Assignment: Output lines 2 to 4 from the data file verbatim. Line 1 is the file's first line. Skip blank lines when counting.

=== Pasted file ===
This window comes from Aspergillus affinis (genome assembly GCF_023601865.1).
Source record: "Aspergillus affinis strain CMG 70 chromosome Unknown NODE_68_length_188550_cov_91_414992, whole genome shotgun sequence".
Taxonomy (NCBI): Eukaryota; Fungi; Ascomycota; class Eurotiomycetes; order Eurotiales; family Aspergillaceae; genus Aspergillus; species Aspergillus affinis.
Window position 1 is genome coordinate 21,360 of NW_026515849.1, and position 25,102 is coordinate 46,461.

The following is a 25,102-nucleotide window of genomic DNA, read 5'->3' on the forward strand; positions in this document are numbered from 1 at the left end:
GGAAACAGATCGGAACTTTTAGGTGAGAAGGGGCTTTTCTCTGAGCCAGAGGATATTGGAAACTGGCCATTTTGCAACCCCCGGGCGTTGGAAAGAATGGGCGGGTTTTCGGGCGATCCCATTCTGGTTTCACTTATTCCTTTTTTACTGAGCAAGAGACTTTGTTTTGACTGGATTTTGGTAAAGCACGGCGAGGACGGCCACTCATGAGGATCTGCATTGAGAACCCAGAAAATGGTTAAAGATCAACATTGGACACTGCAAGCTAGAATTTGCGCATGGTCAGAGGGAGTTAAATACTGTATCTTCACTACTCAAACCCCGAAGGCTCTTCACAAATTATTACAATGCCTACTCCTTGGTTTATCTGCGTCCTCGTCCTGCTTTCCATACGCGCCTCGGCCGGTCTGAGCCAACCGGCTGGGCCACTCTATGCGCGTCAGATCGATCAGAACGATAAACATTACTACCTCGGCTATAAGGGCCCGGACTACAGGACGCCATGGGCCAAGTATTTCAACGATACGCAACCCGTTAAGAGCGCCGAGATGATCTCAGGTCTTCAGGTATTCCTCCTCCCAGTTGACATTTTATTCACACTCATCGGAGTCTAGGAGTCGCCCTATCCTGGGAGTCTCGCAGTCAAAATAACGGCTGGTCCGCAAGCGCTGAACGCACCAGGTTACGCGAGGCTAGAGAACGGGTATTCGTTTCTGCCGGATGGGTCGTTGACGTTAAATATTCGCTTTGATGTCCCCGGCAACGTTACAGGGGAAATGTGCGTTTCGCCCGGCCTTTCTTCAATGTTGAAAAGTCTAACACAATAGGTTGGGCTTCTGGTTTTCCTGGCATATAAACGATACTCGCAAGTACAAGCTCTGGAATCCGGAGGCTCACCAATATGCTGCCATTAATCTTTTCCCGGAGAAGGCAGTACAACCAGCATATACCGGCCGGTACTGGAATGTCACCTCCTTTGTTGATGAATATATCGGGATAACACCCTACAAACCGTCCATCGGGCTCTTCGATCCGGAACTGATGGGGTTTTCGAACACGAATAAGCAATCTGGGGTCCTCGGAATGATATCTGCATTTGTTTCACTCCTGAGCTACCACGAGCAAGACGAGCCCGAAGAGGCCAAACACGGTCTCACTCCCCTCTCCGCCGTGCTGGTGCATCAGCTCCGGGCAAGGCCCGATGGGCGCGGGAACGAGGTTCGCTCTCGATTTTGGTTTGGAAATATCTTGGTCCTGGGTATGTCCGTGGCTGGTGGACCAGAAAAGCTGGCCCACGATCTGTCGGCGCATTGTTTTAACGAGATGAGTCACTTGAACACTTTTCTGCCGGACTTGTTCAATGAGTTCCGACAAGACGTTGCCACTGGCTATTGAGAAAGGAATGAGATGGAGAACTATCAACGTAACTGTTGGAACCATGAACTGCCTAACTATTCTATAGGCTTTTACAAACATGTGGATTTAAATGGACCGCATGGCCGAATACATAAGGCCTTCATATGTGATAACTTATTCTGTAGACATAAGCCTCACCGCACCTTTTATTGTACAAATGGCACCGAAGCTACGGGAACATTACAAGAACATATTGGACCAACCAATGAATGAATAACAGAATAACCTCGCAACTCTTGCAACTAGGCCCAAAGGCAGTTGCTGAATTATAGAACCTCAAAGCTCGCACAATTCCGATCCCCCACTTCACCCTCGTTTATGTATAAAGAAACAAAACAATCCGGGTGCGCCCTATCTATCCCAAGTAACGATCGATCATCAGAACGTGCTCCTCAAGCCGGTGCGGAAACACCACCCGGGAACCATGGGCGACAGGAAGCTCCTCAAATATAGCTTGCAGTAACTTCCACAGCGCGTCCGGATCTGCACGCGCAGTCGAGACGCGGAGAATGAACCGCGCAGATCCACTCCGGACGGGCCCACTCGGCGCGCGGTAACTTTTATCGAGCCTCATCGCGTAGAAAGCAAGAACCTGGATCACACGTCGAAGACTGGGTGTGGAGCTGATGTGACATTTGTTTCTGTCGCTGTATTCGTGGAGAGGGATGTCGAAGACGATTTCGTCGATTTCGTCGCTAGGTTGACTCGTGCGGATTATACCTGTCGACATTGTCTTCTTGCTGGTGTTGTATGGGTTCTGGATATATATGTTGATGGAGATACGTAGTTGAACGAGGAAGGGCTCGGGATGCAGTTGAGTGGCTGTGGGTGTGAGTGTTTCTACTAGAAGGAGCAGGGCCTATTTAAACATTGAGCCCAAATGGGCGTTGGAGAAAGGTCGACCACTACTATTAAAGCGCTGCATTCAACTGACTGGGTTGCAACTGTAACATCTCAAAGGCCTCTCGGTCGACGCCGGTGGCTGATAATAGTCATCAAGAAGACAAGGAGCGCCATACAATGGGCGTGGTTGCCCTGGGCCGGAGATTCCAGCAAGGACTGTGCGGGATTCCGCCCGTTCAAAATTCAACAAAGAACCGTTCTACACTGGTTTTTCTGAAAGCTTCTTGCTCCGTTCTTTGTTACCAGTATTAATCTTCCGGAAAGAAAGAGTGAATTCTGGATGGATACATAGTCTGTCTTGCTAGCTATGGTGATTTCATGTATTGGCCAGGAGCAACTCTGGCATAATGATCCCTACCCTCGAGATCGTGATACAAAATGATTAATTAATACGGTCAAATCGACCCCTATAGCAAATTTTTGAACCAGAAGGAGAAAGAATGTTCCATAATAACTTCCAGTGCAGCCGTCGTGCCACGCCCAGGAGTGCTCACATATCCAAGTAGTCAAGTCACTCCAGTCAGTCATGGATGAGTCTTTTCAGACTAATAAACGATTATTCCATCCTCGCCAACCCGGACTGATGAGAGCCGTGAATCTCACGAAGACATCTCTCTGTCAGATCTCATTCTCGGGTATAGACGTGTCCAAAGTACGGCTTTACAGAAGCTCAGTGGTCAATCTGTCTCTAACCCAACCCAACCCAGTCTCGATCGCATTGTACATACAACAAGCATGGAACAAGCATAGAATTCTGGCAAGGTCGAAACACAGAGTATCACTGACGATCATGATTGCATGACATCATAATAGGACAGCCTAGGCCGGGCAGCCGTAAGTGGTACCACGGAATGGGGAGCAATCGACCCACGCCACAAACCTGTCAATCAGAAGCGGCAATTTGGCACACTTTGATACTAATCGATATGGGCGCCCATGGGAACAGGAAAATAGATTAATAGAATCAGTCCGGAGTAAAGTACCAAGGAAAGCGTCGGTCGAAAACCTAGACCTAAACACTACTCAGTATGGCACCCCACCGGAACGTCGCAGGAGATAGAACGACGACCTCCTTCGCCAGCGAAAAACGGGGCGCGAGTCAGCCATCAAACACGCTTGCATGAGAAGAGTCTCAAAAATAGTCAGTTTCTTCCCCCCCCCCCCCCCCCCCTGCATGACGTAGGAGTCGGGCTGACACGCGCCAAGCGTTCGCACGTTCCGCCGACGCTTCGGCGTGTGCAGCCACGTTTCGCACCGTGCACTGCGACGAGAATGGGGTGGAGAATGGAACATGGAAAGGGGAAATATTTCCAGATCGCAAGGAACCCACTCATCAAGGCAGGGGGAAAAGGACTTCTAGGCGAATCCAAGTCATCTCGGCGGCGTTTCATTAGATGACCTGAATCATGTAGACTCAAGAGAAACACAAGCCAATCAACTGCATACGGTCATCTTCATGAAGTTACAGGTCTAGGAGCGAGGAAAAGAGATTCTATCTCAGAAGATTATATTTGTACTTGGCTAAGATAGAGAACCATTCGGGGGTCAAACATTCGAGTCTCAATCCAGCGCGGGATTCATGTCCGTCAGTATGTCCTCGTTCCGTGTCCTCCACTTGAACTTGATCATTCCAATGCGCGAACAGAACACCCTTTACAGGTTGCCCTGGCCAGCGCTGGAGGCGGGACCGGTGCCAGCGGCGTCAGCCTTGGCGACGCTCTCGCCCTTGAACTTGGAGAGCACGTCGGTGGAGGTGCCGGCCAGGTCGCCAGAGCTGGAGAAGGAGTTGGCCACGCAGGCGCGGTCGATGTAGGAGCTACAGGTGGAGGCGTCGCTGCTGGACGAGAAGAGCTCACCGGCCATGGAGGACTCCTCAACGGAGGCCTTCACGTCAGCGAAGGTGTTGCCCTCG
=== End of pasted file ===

Source record: "Aspergillus affinis strain CMG 70 chromosome Unknown NODE_68_length_188550_cov_91_414992, whole genome shotgun sequence".
Taxonomy (NCBI): Eukaryota; Fungi; Ascomycota; class Eurotiomycetes; order Eurotiales; family Aspergillaceae; genus Aspergillus; species Aspergillus affinis.
Window position 1 is genome coordinate 21,360 of NW_026515849.1, and position 25,102 is coordinate 46,461.